Made in 2015, this striking screen print by celebrated street artist KAWS is an homage to Pop Art, Cubism and cartoon counterculture all at once. With its bold mix of bright colours, and alarmingly close-cropped composition the work is by turns unsettling and captivating. The viewer is drawn to meet the eye of a mangled cartoon character, rendered unrecognisable by the mash up of nose, teeth and tongue that gives the impression of a figure squashed up against a pane of glass were it not for the pastoral details that frame the scene. The focus of the piece however is undoubtedly the red crossed out eye that looks directly at us, its bold blue X forming a kind of bullseye target for our attention.
This crossed out eye makes the work instantly recognisable as one of KAWS’. Since the late 90s, when he first made his name on the street by painting an uncanny cast of characters over advertisement panels in New York, KAWS has been creating figures that aim to disconcert the viewer with their uncanny mix of familiarity and creepiness. Here we can see the ghost of the artist’s most well known motif, the Companion character who started life as a limited edition vinyl toy which sold out almost immediately when it was released through Japanese cult brand Bounty Hunter in 1999. Since then Companion has appeared as numerous other editions of the vinyl toy, as well as a blimp in the Macy’s Thanksgiving Day Parade, a sell out Uniqlo t shirt, a giant inflatable floating in Hong Kong’s Victoria Harbour and a monumental sculpture in Yorkshire Sculpture Park. Originally depicted as a figure with a skull and crossbones head wearing Mickey Mouse shorts and gloves, the figure is arguably responsible for making the XX eyes a KAWS trademark.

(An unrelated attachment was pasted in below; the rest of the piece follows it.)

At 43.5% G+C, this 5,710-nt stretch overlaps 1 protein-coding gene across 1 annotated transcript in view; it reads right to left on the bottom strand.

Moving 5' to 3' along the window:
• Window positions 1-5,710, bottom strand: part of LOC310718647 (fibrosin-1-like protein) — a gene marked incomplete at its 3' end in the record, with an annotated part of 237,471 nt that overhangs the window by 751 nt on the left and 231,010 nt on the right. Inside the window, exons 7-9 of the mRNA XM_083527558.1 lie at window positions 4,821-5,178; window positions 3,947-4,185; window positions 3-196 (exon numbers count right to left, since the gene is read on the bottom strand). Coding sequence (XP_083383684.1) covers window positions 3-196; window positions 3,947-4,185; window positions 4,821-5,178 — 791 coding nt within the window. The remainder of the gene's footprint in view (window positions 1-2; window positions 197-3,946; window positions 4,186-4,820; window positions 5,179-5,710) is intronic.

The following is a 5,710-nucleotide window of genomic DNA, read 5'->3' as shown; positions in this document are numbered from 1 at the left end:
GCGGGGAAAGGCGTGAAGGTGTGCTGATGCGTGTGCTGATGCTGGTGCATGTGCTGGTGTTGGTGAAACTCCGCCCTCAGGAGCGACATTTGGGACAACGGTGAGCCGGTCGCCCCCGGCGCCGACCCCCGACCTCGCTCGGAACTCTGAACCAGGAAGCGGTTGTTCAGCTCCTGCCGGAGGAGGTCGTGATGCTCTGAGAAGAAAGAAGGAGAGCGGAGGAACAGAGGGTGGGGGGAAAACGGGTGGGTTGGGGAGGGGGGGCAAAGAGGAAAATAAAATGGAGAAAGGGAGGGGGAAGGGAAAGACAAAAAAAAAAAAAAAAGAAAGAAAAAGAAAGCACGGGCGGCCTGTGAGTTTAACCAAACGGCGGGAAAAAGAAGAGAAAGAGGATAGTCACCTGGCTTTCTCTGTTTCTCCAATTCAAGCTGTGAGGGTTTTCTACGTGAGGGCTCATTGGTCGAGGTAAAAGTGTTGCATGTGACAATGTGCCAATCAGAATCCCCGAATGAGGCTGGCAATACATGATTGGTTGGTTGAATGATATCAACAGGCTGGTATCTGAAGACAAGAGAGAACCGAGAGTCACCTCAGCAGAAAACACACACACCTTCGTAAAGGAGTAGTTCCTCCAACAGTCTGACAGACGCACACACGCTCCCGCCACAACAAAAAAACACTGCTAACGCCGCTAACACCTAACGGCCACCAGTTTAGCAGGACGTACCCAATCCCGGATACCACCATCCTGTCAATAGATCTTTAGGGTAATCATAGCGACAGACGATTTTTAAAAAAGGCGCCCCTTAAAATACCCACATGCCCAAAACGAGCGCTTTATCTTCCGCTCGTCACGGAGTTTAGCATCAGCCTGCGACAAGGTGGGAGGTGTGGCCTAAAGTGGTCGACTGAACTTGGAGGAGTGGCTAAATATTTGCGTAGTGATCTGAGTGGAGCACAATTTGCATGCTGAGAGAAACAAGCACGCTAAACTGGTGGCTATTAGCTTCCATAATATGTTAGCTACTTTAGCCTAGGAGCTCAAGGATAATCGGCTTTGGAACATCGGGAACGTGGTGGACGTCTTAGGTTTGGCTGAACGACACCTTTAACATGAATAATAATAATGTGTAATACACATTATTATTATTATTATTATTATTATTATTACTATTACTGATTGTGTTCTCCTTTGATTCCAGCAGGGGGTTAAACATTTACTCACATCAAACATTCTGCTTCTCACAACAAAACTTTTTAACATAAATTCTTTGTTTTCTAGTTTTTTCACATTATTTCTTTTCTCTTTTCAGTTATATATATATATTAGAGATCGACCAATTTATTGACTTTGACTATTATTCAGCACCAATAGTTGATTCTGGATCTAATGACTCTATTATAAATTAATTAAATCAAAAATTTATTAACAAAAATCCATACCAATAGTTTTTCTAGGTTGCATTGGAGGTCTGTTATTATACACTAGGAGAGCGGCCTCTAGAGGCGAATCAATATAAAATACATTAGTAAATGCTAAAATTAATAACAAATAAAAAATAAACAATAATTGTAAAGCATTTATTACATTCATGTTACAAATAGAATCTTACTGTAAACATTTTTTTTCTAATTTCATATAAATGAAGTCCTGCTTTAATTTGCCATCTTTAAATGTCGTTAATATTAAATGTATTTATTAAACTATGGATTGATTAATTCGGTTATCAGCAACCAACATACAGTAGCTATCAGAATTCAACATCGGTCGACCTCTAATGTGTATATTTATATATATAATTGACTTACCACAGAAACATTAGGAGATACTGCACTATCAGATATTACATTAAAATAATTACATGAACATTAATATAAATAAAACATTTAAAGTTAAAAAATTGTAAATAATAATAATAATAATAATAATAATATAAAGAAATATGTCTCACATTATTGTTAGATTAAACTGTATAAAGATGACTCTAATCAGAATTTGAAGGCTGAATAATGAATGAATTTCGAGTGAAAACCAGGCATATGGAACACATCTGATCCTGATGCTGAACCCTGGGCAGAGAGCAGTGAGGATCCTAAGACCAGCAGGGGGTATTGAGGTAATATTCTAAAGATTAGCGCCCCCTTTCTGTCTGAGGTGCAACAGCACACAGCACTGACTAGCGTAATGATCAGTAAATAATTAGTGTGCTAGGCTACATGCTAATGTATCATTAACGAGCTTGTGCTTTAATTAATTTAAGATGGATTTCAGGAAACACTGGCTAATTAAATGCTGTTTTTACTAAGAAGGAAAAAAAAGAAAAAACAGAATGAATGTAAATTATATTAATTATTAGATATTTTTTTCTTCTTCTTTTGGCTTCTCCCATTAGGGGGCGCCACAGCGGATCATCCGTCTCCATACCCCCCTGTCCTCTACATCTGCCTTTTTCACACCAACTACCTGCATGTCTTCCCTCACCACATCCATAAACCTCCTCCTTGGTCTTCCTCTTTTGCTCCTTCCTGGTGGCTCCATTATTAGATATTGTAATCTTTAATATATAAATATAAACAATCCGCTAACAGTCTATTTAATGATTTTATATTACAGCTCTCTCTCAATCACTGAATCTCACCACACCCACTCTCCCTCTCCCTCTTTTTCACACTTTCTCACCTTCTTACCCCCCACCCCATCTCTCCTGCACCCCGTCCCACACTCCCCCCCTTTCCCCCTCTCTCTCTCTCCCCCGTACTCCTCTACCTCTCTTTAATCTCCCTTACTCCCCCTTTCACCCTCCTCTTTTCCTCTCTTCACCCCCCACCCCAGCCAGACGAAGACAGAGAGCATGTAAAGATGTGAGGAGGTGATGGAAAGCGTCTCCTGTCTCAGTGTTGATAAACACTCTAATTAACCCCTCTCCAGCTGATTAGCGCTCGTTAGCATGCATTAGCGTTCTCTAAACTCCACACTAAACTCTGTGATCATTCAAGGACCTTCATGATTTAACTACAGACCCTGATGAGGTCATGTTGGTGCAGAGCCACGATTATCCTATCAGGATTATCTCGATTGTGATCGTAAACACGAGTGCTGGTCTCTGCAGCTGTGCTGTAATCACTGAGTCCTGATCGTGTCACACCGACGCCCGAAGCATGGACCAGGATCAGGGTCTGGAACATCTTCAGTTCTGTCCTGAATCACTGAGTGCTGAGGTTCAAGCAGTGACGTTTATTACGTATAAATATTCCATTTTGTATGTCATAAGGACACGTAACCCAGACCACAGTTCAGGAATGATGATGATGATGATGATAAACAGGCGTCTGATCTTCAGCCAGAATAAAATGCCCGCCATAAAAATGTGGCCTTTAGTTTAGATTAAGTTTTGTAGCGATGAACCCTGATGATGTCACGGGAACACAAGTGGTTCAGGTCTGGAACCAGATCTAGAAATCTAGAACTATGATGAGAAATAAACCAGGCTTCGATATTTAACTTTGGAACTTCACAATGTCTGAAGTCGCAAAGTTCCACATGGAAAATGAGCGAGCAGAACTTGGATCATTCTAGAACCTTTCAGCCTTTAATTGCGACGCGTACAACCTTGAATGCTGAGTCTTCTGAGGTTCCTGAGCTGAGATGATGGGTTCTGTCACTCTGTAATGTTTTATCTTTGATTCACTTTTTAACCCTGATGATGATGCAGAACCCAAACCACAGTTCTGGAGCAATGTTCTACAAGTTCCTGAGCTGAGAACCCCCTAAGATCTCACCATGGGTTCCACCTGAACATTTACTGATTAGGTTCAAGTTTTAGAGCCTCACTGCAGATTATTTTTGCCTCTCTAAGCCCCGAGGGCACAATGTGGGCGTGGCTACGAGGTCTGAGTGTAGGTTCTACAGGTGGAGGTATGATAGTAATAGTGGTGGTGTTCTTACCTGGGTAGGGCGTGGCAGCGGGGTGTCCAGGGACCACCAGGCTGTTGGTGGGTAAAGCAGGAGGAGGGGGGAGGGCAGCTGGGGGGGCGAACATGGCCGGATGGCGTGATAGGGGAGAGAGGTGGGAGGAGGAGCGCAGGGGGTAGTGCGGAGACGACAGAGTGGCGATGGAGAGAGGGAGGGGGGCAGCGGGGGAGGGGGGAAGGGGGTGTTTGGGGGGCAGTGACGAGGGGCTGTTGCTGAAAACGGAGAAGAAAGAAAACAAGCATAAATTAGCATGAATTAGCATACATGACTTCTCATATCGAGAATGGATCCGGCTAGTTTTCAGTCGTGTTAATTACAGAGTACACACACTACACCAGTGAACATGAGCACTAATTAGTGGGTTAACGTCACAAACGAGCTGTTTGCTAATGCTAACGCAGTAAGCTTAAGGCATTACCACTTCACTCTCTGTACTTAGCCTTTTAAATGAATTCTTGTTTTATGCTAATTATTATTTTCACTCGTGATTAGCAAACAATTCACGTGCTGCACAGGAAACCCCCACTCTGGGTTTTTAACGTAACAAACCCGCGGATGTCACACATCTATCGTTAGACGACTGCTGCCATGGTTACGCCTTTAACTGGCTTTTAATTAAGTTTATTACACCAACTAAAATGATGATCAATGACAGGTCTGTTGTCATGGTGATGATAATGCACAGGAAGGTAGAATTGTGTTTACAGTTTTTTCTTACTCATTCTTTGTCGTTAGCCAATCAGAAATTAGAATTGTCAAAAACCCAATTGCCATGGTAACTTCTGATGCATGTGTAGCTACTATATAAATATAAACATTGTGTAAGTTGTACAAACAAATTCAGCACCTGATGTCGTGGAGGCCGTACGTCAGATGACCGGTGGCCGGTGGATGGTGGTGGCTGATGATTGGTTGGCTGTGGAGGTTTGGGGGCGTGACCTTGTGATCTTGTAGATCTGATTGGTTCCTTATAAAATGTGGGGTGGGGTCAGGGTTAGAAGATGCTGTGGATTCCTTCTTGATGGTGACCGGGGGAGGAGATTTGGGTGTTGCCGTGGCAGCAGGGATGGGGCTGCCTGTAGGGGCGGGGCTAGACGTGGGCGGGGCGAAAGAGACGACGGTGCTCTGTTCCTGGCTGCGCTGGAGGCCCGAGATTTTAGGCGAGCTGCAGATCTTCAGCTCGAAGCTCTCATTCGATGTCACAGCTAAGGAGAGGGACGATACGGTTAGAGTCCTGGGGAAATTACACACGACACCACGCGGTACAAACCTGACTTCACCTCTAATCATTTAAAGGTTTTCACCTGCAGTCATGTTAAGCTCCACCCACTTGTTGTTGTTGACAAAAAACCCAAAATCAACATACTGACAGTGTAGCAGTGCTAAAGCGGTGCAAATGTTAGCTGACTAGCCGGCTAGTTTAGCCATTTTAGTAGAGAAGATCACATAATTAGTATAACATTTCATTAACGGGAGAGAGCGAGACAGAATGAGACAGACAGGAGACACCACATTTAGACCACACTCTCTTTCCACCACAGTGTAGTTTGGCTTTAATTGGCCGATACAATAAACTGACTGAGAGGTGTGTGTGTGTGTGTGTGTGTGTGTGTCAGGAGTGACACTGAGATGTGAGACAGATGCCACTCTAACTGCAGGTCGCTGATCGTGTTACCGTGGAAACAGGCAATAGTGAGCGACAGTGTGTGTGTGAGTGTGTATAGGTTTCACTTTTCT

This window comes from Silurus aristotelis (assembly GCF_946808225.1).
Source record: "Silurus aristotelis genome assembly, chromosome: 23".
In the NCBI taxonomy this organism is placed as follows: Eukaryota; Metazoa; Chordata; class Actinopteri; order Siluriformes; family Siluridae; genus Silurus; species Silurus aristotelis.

With You Should Know I Know and many of his other screen prints KAWS appears to be further developing his early fascination with cartoons and the possibilities for accessibility when making art. His original ‘subvertisements’ and other graffiti interventions aimed to bring art to the everyman, to reach kids and collectors alike. And while his paintings now sell for six figures at auction, his prints show he is still in touch with the countercultures that first inspired him.